Egon Schiele’s short but prolific life (1890–1918) is neatly parenthesized between the waning glory of the Austro-Hungarian Empire and the momentous final days of World War I. His work captures the gap between appearance and reality in both the public and personal realms that was so prevalent in Viennese society—as in all of Europe—in the early days of the twentieth century. The explorations into human sexuality of Sigmund Freud, Richard Krafft-Ebing, and Otto Weininger, Gustav Mahler’s experimental music, Adolf Loos’s and Josef Hoffmann’s new, unadorned architectural forms, and Gustav Klimt’s erotic paintings pressed against the acceptable boundaries. But the Viennese embraced these changes, and it was into this milieu that Schiele came of age.
One of the first evidences of the shift within the art world came in March 1898, when the first exhibition of the Austrian Association of Visual Artists (Vereinigung bildender Künstler Österreichs), also known as the Secession, opened to the public. The artists represented included architects and designers whose goal was to show modernist work in an attempt to educate the viewing public. Much of this work was not particularly radical, but rather beautifully conceived in the Jugendstil, or Art Nouveau, style. But by 1904 a splinter group, headed by Klimt, broke away from the Secession. It was this group and in particular its leader who would have a notable effect on the young Schiele’s early artistic career.
Viewing Schiele’s art, it is easy to imagine the prurient interest that his more graphic work must have fostered. Even a hundred years later these works can seem shocking, and yet they are amazingly sympathetic, even tender glimpses into the physical side of the human psyche, reflecting his own sexual ambivalence and search for answers. There is also a palpable sense of unease, most clearly seen in Schiele's many self-portraits, in which he exposes his own vulnerability as he wrestles with his personal demons through his art. This is one of the reasons that the work remains so timeless and engaging. His courage in expressing very personal revelations is transfixing, and his ability to dramatize the mortality of things seems both uncanny and prescient.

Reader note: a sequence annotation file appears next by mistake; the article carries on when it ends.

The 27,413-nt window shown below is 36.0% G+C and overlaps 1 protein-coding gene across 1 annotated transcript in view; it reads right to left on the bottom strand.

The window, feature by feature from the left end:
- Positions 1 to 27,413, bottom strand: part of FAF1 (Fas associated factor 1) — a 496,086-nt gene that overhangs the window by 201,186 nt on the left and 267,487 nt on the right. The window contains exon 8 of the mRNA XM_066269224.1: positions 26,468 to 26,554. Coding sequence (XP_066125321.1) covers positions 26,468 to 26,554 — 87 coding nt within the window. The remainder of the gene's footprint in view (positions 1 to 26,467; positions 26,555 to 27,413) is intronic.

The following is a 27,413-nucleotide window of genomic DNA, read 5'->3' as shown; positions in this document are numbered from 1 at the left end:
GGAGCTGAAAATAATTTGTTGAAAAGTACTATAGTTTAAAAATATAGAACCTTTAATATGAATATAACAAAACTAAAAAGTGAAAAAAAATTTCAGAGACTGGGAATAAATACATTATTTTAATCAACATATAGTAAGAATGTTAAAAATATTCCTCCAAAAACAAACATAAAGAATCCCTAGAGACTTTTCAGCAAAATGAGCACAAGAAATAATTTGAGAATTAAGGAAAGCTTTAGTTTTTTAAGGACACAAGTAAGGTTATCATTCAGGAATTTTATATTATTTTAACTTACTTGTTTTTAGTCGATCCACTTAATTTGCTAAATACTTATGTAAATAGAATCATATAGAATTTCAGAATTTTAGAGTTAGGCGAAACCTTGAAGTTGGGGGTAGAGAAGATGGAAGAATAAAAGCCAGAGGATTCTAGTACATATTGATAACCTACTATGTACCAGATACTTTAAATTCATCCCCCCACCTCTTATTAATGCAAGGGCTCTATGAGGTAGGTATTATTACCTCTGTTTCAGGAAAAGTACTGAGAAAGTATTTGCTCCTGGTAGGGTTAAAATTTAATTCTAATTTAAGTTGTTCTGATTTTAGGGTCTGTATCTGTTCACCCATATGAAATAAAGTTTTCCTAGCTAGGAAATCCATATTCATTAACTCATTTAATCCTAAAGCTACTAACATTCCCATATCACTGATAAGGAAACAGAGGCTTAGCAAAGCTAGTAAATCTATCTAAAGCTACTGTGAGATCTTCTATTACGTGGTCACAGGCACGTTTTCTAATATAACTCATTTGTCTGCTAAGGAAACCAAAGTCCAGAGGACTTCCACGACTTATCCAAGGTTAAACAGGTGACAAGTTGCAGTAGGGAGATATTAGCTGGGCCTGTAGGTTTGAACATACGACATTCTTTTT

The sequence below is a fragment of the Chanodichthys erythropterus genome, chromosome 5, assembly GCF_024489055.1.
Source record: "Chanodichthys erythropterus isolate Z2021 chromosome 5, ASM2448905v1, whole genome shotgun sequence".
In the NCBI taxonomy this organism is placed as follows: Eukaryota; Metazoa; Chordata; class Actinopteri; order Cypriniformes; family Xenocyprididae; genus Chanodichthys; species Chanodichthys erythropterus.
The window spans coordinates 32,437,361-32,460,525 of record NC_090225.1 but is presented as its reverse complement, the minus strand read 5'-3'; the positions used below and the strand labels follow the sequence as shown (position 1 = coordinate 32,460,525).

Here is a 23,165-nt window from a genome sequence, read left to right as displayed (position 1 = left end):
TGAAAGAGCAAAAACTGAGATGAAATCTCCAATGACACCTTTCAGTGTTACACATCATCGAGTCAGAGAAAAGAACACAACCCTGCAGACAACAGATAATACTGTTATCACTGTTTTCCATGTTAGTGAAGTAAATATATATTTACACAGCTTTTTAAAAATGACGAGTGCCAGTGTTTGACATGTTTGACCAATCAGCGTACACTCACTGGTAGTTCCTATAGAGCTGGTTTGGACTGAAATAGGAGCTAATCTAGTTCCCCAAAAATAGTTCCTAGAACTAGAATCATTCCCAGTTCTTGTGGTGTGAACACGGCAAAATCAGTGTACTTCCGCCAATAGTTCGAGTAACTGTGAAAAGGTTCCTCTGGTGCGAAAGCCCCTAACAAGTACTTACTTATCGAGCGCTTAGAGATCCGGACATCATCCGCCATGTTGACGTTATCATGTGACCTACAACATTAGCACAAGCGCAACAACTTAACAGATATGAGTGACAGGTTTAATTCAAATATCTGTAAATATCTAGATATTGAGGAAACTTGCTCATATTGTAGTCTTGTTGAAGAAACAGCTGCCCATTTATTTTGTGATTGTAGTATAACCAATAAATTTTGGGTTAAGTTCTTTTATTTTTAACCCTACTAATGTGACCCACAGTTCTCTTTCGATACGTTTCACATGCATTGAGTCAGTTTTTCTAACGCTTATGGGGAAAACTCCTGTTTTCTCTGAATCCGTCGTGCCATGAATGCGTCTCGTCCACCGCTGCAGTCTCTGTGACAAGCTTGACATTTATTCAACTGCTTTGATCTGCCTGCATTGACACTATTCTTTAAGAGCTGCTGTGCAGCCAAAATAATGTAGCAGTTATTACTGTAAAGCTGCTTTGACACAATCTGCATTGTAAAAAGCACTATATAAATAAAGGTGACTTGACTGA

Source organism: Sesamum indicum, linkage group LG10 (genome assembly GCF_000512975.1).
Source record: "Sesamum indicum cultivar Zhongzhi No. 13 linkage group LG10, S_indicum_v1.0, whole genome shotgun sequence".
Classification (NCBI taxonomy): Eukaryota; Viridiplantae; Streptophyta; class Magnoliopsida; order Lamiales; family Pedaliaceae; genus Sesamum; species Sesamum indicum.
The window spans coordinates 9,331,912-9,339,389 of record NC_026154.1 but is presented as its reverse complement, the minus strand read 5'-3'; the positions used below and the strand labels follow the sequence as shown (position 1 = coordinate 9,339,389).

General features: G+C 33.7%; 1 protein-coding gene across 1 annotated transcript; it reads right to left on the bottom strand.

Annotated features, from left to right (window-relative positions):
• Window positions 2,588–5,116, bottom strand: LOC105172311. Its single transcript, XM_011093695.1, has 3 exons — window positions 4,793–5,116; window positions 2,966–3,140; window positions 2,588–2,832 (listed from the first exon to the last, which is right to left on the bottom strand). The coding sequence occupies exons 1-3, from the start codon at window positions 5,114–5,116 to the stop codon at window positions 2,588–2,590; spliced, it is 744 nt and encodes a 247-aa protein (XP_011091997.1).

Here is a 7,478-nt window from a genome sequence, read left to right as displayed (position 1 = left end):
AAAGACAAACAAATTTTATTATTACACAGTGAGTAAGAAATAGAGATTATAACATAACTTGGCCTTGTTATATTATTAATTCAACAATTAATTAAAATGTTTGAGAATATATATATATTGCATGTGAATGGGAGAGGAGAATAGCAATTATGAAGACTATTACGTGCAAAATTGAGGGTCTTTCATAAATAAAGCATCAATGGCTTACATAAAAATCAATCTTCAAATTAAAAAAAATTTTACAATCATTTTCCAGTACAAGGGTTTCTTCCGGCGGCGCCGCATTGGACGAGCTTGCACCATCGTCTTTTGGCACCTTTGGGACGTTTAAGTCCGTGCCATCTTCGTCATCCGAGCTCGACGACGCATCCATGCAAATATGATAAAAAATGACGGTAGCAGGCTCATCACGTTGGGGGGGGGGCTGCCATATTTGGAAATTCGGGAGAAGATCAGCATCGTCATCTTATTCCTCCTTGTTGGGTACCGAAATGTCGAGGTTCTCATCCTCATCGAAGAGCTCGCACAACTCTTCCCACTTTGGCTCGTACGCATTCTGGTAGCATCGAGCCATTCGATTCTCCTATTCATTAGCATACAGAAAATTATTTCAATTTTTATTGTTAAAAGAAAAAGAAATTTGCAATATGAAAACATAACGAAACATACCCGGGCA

In early 1918 his friend and mentor Gustav Klimt succumbed to the influenza epidemic. Both Schiele and his wife, Edith, who was now expecting their first child, took extra care against contamination. But it wasn’t enough. Unbelievably, the flu epidemic claimed more victims during its swift scourge than the entire war. On October 28, Edith and her unborn child died, and three days later, Schiele followed, at the age of twenty-eight.
We are deeply grateful to the anonymous collector who has brought these brilliant works together and has been kind enough to lend them to the Johnson Museum.
Nancy E. Green
Senior Curator of Prints, Drawings, and Photographs